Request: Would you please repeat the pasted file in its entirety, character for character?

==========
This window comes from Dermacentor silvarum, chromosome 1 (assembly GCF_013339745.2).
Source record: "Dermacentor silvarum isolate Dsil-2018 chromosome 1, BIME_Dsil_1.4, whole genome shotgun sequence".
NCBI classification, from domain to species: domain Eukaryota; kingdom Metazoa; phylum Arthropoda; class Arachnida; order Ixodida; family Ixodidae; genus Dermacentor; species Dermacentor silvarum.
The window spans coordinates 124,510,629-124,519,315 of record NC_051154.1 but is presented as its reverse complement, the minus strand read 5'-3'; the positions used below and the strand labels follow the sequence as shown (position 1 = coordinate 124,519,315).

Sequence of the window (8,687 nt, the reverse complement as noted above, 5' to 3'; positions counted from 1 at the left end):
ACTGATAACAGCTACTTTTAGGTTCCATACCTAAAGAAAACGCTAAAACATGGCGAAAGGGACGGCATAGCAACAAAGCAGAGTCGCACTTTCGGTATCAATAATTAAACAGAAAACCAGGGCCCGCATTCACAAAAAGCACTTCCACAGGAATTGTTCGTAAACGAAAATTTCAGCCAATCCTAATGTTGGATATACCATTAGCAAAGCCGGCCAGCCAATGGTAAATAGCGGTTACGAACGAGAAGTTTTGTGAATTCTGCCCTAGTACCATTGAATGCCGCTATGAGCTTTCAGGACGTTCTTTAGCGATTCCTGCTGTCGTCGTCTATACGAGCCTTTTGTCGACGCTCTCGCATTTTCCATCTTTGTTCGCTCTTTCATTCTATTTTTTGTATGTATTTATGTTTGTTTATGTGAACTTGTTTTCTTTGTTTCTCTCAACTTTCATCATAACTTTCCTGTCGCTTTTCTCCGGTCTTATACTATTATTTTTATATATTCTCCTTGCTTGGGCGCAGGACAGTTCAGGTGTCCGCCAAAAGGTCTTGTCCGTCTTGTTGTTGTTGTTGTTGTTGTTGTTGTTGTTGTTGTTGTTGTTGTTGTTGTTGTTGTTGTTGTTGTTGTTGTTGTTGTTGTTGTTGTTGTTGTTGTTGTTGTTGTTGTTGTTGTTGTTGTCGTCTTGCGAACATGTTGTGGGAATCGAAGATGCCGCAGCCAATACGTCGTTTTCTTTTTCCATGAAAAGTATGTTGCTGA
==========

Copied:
This window comes from Dermacentor silvarum, chromosome 1 (assembly GCF_013339745.2).
Source record: "Dermacentor silvarum isolate Dsil-2018 chromosome 1, BIME_Dsil_1.4, whole genome shotgun sequence".
NCBI classification, from domain to species: domain Eukaryota; kingdom Metazoa; phylum Arthropoda; class Arachnida; order Ixodida; family Ixodidae; genus Dermacentor; species Dermacentor silvarum.
The window spans coordinates 124,510,629-124,519,315 of record NC_051154.1 but is presented as its reverse complement, the minus strand read 5'-3'; the positions used below and the strand labels follow the sequence as shown (position 1 = coordinate 124,519,315).

Sequence of the window (8,687 nt, the reverse complement as noted above, 5' to 3'; positions counted from 1 at the left end):
ACTGATAACAGCTACTTTTAGGTTCCATACCTAAAGAAAACGCTAAAACATGGCGAAAGGGACGGCATAGCAACAAAGCAGAGTCGCACTTTCGGTATCAATAATTAAACAGAAAACCAGGGCCCGCATTCACAAAAAGCACTTCCACAGGAATTGTTCGTAAACGAAAATTTCAGCCAATCCTAATGTTGGATATACCATTAGCAAAGCCGGCCAGCCAATGGTAAATAGCGGTTACGAACGAGAAGTTTTGTGAATTCTGCCCTAGTACCATTGAATGCCGCTATGAGCTTTCAGGACGTTCTTTAGCGATTCCTGCTGTCGTCGTCTATACGAGCCTTTTGTCGACGCTCTCGCATTTTCCATCTTTGTTCGCTCTTTCATTCTATTTTTTGTATGTATTTATGTTTGTTTATGTGAACTTGTTTTCTTTGTTTCTCTCAACTTTCATCATAACTTTCCTGTCGCTTTTCTCCGGTCTTATACTATTATTTTTATATATTCTCCTTGCTTGGGCGCAGGACAGTTCAGGTGTCCGCCAAAAGGTCTTGTCCGTCTTGTTGTTGTTGTTGTTGTTGTTGTTGTTGTTGTTGTTGTTGTTGTTGTTGTTGTTGTTGTTGTTGTTGTTGTTGTTGTTGTTGTTGTTGTTGTTGTTGTTGTTGTTGTTGTTGTTGTTGTCGTCTTGCGAACATGTTGTGGGAATCGAAGATGCCGCAGCCAATACGTCGTTTTCTTTTTCCATGAAAAGTATGTTGCTGA